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The Message (30th Anniversary Edition)


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The Message (30th Anniversary Edition) + Lion of the Desert - 25th Anniversary Edition + Empires - Islam: Empire of Faith
Price for all three: $33.56

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Product Details

  • Actors: Anthony Quinn, Irene Papas, Michael Ansara, Johnny Sekka, Michael Forest
  • Directors: Moustapha Akkad
  • Writers: A.B. Jawdat El-Sahhar, A.B. Rahman El-Sharkawi, H.A.L. Craig, Mohammad Ali Maher, Tewfik El-Hakim
  • Producers: Harold Buck, Mohammad Sanousi
  • Format: Multiple Formats, Color, NTSC
  • Language: English (Unknown), Arabic (Unknown)
  • Region: Region 1 (U.S. and Canada only. Read more about DVD formats.)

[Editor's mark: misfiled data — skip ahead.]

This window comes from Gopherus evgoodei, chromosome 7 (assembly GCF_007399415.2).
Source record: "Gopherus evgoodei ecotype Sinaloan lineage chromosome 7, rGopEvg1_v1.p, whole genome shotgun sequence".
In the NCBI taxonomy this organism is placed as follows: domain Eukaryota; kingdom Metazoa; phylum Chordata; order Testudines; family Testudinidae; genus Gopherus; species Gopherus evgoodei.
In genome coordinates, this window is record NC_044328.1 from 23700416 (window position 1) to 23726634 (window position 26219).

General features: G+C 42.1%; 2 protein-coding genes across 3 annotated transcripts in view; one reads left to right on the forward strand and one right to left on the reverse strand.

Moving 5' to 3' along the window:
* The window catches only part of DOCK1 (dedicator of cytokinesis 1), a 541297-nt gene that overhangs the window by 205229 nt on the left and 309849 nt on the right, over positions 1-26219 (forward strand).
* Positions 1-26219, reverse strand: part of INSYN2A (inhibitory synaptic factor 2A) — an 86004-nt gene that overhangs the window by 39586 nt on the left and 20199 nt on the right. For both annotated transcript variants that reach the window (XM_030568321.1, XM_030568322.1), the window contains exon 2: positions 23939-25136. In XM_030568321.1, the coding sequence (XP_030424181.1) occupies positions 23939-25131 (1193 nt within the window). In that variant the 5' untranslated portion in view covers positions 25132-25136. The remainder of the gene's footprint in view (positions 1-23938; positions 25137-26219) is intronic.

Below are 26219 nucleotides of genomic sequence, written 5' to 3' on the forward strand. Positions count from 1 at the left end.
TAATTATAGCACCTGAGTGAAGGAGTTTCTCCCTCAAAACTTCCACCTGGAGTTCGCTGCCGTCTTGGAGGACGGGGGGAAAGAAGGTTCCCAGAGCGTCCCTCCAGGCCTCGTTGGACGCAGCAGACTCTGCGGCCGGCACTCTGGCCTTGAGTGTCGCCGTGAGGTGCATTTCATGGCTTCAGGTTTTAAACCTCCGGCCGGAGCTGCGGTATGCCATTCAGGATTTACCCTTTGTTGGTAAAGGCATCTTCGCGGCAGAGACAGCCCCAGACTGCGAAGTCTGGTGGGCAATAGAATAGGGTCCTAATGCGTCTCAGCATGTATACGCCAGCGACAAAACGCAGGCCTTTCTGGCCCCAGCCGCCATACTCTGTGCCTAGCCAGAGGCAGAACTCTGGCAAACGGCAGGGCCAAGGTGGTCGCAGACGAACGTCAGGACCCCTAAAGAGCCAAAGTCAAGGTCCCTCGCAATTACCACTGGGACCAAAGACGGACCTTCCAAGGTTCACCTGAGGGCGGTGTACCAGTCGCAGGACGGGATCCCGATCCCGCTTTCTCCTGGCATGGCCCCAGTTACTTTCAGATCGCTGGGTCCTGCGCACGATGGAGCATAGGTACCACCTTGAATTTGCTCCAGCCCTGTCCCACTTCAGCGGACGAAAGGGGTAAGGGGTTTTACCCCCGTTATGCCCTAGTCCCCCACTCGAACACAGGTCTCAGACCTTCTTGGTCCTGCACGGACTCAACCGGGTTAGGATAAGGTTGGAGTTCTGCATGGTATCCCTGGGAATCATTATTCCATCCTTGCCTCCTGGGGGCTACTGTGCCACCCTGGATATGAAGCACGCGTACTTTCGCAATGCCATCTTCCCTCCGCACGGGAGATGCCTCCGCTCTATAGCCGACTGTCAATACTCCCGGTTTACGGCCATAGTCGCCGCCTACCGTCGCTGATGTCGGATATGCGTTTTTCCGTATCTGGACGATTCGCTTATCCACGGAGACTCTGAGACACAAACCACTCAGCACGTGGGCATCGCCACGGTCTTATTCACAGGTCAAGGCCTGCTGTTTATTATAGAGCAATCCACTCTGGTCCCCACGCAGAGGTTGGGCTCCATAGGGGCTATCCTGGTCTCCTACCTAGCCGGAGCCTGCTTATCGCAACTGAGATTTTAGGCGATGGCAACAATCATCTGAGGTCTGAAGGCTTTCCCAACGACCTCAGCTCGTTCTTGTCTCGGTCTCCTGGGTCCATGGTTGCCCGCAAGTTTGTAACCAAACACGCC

• Aspect Ratio: 1.77:1
  • Number of discs: 2
  • Rated: PG (Parental Guidance Suggested)
  • Studio: Starz / Anchor Bay
  • DVD Release Date: November 1, 2005
  • Run Time: 177 minutes
  • Average Customer Review: 4.6 out of 5 stars  See all reviews (242 customer reviews)
  • ASIN: B000AQ6A4E
  • Amazon Best Sellers Rank: #52,777 in Movies & TV (See Top 100 in Movies & TV)
  • Learn more about "The Message (30th Anniversary Edition)" on IMDb

Special Features

  • Disc One:
  • "The Making of an Epic: Mohammed - Messenger of God"
  • Audio commentary with producer/director Moustapha Akkad
  • Disc Two
  • Arrisalah--Arabic language
  • Arabic audio commentary with producer/director Moustapha Akkad
  • Feature and extras are not close captioned

Editorial Reviews

Product Description

MESSAGE:30TH ANNIVERSARY EDITION - DVD Movie

Amazon.com